Recent animal-based studies indicated that flaxseed oil may be beneficial in reducing the risk of osteoporosis in post-menopausal and diabetic women.
The study was conducted by a team at the National Research Center, in Cairo, Egypt, and its results were recently published in the International Journal of Food Safety, Nutrition and Public Health.
Researchers examined 70 rats, 30 of which were without ovaries to represent women after menopause, and a second, smaller group was afflicted with diabetes. All rats, except for those in the control group, were given flaxseed oil.
After a two-month study period the team learned that the rats that consumed flaxseed oil experienced a decrease in the occurrence of specific osteoporosis markers that can be measured in the urine and blood.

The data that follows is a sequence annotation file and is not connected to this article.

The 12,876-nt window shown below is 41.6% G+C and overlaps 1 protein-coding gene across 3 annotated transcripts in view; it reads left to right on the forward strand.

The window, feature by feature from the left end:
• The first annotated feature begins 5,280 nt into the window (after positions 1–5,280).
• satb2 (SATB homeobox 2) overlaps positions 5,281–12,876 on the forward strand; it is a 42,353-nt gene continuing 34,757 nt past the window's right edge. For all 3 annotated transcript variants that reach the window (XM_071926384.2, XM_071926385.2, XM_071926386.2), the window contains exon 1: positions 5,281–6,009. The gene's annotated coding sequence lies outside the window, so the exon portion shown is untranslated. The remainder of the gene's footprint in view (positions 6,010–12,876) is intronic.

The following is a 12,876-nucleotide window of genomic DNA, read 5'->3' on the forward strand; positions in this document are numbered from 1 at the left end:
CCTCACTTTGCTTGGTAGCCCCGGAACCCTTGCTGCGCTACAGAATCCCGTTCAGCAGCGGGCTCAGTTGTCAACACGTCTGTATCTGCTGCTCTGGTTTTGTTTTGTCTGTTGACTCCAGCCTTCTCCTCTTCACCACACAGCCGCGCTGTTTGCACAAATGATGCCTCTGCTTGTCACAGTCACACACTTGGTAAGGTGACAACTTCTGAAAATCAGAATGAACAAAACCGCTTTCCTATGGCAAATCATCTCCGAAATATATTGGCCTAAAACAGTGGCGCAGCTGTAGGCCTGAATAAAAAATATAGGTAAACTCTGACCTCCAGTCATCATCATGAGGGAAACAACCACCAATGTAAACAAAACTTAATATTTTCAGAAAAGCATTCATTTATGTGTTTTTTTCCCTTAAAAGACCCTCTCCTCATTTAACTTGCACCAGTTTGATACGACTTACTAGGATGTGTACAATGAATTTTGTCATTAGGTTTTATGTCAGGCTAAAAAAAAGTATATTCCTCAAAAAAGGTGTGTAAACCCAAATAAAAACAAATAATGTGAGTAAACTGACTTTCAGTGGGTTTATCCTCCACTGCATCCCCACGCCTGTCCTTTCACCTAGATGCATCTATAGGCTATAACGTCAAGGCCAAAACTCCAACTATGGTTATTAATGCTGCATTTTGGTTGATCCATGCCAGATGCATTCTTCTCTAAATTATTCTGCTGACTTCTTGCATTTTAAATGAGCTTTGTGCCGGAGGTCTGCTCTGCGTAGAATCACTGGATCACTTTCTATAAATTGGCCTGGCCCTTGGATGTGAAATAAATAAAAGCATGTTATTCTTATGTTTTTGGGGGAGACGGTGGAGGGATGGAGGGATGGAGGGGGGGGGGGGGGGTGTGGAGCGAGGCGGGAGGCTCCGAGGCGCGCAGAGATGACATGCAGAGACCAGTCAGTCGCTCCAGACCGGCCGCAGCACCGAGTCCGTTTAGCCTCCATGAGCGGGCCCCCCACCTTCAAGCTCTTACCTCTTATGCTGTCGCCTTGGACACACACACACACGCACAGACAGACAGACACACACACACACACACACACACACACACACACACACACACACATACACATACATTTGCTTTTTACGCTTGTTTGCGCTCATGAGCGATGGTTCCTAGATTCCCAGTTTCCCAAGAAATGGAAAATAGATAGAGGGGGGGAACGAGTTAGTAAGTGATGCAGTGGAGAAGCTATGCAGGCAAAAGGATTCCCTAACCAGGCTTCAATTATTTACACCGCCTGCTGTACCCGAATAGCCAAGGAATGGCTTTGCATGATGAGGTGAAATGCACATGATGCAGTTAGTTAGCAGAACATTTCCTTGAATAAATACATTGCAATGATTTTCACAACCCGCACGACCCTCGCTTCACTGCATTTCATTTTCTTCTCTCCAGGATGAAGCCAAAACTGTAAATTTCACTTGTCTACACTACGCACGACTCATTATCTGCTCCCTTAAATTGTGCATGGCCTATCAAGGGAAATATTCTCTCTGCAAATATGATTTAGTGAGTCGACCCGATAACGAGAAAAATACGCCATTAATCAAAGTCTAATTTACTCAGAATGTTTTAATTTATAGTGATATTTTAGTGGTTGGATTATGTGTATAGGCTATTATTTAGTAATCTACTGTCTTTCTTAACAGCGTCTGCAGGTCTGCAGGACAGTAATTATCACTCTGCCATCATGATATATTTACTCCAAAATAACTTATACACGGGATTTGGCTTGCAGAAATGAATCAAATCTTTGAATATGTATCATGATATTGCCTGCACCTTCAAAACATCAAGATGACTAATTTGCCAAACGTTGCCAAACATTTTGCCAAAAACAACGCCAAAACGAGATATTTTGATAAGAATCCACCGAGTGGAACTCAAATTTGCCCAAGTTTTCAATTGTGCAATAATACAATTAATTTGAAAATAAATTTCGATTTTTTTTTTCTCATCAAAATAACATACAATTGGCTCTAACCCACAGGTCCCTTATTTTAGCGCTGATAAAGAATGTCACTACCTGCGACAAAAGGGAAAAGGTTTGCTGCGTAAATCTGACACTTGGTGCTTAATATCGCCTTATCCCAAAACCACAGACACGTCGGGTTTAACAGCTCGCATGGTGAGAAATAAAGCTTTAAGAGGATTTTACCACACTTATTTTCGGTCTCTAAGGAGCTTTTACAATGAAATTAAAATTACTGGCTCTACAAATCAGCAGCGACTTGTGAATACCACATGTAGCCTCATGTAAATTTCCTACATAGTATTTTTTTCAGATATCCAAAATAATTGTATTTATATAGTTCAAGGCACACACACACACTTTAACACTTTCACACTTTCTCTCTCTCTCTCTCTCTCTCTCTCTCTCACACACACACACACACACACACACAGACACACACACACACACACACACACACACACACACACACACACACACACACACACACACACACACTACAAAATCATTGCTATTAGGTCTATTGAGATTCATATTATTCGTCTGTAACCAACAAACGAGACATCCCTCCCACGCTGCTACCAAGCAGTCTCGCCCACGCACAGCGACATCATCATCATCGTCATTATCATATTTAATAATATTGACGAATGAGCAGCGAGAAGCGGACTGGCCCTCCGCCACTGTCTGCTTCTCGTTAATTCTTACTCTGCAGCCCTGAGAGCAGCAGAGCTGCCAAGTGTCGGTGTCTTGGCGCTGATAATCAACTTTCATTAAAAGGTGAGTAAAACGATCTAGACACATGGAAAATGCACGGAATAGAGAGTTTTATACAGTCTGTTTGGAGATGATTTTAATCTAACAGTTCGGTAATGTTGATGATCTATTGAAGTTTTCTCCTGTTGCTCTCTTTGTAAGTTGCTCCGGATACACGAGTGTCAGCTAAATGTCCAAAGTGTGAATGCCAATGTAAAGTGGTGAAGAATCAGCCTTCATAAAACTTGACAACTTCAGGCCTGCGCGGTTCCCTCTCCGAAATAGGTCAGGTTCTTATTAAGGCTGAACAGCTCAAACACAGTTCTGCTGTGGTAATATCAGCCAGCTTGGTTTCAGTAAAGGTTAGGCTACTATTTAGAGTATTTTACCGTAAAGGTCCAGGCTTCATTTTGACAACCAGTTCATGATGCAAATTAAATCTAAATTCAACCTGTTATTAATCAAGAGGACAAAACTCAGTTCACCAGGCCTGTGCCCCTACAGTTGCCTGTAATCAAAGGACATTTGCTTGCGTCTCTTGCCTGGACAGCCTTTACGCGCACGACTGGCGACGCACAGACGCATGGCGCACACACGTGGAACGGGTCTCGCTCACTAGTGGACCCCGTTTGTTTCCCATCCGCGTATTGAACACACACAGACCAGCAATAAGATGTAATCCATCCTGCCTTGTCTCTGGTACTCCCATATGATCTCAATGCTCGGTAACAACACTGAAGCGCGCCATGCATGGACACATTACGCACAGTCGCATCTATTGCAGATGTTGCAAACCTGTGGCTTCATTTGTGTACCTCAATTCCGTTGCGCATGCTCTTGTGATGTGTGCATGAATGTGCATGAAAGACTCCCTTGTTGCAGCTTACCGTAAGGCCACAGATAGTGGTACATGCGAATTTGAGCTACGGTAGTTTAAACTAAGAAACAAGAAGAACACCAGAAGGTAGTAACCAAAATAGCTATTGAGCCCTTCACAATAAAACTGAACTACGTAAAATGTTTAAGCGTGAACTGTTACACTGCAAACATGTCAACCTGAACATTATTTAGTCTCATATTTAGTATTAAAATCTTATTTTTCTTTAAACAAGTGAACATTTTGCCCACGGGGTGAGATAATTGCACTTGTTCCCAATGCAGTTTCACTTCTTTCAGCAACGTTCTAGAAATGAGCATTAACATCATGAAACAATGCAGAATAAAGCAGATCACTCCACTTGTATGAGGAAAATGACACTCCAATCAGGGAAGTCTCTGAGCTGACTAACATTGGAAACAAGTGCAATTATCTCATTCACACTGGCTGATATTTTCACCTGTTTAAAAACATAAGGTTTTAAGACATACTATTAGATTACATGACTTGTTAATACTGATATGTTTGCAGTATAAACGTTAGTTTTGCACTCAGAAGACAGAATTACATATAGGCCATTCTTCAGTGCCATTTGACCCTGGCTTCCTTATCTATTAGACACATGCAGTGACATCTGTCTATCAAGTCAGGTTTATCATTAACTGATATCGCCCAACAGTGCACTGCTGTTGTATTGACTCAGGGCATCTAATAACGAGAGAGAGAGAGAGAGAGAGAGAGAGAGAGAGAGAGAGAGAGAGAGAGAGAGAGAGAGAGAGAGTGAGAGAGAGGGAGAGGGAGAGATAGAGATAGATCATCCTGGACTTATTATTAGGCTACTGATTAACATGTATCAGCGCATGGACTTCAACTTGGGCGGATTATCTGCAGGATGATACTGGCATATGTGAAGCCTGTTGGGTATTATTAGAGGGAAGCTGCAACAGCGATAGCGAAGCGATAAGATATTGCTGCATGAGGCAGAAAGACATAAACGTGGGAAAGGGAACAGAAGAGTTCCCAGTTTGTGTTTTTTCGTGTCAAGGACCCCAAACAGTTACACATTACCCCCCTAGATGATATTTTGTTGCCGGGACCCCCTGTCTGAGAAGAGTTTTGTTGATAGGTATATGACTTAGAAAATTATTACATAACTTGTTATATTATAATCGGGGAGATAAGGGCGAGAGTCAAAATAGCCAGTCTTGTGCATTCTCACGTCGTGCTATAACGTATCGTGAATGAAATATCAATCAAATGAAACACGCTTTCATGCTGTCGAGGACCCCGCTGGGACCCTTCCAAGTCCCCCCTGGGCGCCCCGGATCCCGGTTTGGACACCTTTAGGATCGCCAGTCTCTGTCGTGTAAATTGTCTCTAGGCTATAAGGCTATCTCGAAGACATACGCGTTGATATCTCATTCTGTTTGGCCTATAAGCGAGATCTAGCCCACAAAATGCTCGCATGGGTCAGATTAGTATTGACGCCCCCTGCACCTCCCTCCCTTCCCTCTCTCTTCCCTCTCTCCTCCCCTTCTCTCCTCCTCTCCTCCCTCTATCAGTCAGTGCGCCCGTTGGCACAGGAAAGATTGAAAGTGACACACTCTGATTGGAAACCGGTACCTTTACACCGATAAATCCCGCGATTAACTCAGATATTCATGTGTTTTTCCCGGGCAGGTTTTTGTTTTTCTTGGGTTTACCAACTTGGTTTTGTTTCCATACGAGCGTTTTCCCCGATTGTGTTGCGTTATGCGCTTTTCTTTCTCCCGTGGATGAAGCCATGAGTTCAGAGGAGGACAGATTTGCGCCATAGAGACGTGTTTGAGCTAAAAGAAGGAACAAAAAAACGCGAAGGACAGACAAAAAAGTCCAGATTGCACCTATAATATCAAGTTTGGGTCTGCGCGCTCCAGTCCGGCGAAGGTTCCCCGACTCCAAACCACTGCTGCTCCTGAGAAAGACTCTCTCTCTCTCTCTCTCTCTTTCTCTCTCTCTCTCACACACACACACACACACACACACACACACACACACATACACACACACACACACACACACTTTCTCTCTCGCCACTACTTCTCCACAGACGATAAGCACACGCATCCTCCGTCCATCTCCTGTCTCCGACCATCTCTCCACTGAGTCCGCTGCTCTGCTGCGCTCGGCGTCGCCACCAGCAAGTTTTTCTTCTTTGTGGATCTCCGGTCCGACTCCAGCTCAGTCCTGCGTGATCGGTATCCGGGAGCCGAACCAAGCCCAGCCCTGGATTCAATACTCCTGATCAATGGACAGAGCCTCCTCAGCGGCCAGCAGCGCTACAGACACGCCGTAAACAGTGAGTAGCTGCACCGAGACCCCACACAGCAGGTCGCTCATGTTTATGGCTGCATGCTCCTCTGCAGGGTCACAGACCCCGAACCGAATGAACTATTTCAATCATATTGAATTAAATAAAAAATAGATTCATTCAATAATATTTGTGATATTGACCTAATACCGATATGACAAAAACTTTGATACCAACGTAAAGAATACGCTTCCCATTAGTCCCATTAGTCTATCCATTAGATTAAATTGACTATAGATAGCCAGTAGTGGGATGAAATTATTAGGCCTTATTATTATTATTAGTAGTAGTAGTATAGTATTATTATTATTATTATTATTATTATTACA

Overall, the researchers felt that the "n-3 fatty acids" found in flaxseed oil helped the subjects retain higher bone mineral densities.
According to the National Osteoporosis Foundation, 10 million Americans already suffer from the condition. Around 80 percent of those with osteoporosis are women.
In addition, women are at the highest risk for osteoporosis. Between five and seven years after menopause, a woman can lose up to 20 percent of her bone density.